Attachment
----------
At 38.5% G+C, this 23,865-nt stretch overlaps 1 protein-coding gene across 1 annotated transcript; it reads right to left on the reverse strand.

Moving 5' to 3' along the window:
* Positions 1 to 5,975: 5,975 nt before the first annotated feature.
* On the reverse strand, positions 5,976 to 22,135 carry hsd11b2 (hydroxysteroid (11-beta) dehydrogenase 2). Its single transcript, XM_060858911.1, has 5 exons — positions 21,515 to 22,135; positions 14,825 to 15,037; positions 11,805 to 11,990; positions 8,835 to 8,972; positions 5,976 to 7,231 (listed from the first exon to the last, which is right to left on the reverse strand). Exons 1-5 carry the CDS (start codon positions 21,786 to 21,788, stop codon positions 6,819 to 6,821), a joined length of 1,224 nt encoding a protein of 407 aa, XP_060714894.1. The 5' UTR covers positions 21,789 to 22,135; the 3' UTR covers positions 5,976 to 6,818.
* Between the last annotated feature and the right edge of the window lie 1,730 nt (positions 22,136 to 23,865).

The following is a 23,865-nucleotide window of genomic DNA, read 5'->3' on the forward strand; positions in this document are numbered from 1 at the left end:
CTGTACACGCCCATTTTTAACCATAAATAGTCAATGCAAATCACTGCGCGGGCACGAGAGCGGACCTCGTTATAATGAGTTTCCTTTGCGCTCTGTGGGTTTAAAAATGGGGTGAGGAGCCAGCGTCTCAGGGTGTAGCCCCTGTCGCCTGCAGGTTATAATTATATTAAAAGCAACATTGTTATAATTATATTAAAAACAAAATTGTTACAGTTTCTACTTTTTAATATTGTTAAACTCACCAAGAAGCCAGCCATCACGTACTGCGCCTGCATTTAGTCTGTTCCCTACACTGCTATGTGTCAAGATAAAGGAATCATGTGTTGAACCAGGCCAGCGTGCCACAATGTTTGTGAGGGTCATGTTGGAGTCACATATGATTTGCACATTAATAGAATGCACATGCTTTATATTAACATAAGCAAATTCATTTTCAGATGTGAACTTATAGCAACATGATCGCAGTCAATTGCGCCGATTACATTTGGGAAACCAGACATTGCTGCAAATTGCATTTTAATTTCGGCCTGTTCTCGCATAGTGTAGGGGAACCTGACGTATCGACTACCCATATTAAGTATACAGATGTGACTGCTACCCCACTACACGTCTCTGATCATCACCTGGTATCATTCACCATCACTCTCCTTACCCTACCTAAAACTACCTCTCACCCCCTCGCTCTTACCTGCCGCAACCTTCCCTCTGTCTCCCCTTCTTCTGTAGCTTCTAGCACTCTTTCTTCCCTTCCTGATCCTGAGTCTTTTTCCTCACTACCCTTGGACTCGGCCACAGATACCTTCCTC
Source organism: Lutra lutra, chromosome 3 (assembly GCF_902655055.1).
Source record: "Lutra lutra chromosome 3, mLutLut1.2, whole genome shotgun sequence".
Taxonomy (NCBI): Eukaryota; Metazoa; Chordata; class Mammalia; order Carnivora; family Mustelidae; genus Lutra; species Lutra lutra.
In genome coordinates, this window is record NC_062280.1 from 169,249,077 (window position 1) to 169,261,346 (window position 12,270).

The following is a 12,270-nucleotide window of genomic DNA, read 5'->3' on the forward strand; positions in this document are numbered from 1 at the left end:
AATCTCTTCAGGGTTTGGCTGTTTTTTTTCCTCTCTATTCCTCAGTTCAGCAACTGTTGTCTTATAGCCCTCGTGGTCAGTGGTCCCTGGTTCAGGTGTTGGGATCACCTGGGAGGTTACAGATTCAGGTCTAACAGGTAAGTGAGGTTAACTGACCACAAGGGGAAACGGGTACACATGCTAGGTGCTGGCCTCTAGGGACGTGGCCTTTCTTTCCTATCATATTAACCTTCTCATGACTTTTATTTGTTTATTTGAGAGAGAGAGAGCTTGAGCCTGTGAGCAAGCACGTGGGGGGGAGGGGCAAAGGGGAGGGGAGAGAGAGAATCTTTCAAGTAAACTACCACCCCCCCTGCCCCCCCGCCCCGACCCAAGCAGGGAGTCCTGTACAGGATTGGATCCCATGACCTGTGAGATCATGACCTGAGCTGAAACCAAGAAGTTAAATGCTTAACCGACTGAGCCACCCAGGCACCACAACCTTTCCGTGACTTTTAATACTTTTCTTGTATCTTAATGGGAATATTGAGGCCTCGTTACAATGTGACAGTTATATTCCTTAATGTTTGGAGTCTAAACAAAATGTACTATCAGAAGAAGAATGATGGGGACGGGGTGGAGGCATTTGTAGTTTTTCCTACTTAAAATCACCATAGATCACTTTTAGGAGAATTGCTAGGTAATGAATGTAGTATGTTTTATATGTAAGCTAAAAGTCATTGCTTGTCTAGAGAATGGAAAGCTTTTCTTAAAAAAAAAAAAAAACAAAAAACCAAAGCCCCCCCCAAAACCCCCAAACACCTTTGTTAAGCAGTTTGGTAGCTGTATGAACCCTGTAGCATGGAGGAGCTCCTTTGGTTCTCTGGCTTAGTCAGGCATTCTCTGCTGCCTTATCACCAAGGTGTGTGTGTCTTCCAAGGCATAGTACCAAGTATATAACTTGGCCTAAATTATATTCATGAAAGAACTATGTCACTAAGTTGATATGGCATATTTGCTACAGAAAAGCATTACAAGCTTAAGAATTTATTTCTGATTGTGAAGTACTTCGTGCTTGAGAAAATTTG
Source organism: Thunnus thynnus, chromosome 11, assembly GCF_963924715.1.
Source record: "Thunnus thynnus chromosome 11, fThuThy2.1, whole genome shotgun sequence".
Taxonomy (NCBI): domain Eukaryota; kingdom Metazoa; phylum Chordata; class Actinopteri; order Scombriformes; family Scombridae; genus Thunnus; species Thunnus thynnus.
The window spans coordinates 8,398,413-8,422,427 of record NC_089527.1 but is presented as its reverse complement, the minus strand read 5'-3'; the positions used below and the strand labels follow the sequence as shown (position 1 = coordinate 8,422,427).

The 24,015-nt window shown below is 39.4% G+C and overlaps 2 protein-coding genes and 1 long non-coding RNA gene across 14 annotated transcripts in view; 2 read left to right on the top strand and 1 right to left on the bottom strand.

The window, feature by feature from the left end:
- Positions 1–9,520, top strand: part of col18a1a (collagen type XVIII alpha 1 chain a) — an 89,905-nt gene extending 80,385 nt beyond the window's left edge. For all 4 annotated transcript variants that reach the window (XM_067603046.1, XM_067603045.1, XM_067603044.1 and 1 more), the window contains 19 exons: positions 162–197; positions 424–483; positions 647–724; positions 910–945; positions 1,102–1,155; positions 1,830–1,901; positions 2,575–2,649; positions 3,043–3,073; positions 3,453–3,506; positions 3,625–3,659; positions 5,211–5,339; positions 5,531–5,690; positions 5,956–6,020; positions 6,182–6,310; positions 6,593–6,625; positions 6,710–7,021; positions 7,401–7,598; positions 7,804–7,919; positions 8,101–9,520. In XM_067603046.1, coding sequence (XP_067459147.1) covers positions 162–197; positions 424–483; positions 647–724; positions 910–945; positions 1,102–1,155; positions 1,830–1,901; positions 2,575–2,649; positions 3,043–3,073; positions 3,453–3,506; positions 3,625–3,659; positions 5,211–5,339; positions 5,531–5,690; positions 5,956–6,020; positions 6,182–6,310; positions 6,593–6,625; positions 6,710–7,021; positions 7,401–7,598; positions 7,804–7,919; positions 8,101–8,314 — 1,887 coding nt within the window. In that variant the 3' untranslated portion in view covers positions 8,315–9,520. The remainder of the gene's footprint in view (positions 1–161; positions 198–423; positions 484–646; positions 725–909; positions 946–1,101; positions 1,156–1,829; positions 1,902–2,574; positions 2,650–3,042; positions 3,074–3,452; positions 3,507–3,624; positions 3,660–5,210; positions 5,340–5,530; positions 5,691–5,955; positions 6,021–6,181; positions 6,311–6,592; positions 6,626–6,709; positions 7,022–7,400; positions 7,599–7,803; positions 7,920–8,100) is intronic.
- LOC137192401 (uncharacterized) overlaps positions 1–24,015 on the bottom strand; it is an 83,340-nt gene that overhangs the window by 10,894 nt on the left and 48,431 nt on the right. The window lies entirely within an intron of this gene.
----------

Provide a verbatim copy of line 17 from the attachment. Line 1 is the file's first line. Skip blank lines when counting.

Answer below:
The window spans coordinates 8,398,413-8,422,427 of record NC_089527.1 but is presented as its reverse complement, the minus strand read 5'-3'; the positions used below and the strand labels follow the sequence as shown (position 1 = coordinate 8,422,427).